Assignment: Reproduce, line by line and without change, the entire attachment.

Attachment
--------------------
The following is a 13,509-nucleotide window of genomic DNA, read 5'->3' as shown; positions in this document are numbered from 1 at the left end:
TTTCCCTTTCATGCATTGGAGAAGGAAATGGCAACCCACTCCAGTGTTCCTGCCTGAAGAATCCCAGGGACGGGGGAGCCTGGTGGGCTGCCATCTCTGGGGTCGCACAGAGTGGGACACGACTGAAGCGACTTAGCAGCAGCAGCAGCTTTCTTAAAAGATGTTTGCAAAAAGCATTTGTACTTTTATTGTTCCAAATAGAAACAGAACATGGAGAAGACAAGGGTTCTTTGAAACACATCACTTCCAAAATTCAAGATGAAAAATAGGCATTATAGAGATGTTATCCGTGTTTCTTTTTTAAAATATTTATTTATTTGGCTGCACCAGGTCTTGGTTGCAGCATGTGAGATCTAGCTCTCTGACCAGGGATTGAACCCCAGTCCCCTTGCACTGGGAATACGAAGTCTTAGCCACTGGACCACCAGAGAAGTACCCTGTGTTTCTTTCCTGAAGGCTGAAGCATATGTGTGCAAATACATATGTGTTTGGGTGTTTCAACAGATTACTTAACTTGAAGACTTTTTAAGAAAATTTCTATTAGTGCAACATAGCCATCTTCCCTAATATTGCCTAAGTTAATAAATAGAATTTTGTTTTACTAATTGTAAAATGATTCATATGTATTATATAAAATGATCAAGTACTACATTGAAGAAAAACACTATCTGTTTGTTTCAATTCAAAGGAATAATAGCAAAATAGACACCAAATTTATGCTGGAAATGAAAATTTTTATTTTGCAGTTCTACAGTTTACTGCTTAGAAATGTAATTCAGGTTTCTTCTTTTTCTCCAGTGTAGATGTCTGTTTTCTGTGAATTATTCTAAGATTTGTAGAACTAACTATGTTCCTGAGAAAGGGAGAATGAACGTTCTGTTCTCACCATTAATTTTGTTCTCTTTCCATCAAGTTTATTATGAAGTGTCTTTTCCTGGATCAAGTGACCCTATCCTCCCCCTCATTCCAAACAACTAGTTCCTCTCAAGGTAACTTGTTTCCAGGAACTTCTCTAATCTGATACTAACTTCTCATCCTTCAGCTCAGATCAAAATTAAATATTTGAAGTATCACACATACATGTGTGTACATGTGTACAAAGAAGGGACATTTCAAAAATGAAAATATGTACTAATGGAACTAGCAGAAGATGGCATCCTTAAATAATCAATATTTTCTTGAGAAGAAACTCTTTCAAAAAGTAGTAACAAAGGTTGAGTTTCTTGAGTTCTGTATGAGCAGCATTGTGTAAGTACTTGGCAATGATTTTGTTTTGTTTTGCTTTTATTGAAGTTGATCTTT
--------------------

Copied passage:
The following is a 13,509-nucleotide window of genomic DNA, read 5'->3' as shown; positions in this document are numbered from 1 at the left end:
TTTCCCTTTCATGCATTGGAGAAGGAAATGGCAACCCACTCCAGTGTTCCTGCCTGAAGAATCCCAGGGACGGGGGAGCCTGGTGGGCTGCCATCTCTGGGGTCGCACAGAGTGGGACACGACTGAAGCGACTTAGCAGCAGCAGCAGCTTTCTTAAAAGATGTTTGCAAAAAGCATTTGTACTTTTATTGTTCCAAATAGAAACAGAACATGGAGAAGACAAGGGTTCTTTGAAACACATCACTTCCAAAATTCAAGATGAAAAATAGGCATTATAGAGATGTTATCCGTGTTTCTTTTTTAAAATATTTATTTATTTGGCTGCACCAGGTCTTGGTTGCAGCATGTGAGATCTAGCTCTCTGACCAGGGATTGAACCCCAGTCCCCTTGCACTGGGAATACGAAGTCTTAGCCACTGGACCACCAGAGAAGTACCCTGTGTTTCTTTCCTGAAGGCTGAAGCATATGTGTGCAAATACATATGTGTTTGGGTGTTTCAACAGATTACTTAACTTGAAGACTTTTTAAGAAAATTTCTATTAGTGCAACATAGCCATCTTCCCTAATATTGCCTAAGTTAATAAATAGAATTTTGTTTTACTAATTGTAAAATGATTCATATGTATTATATAAAATGATCAAGTACTACATTGAAGAAAAACACTATCTGTTTGTTTCAATTCAAAGGAATAATAGCAAAATAGACACCAAATTTATGCTGGAAATGAAAATTTTTATTTTGCAGTTCTACAGTTTACTGCTTAGAAATGTAATTCAGGTTTCTTCTTTTTCTCCAGTGTAGATGTCTGTTTTCTGTGAATTATTCTAAGATTTGTAGAACTAACTATGTTCCTGAGAAAGGGAGAATGAACGTTCTGTTCTCACCATTAATTTTGTTCTCTTTCCATCAAGTTTATTATGAAGTGTCTTTTCCTGGATCAAGTGACCCTATCCTCCCCCTCATTCCAAACAACTAGTTCCTCTCAAGGTAACTTGTTTCCAGGAACTTCTCTAATCTGATACTAACTTCTCATCCTTCAGCTCAGATCAAAATTAAATATTTGAAGTATCACACATACATGTGTGTACATGTGTACAAAGAAGGGACATTTCAAAAATGAAAATATGTACTAATGGAACTAGCAGAAGATGGCATCCTTAAATAATCAATATTTTCTTGAGAAGAAACTCTTTCAAAAAGTAGTAACAAAGGTTGAGTTTCTTGAGTTCTGTATGAGCAGCATTGTGTAAGTACTTGGCAATGATTTTGTTTTGTTTTGCTTTTATTGAAGTTGATCTTT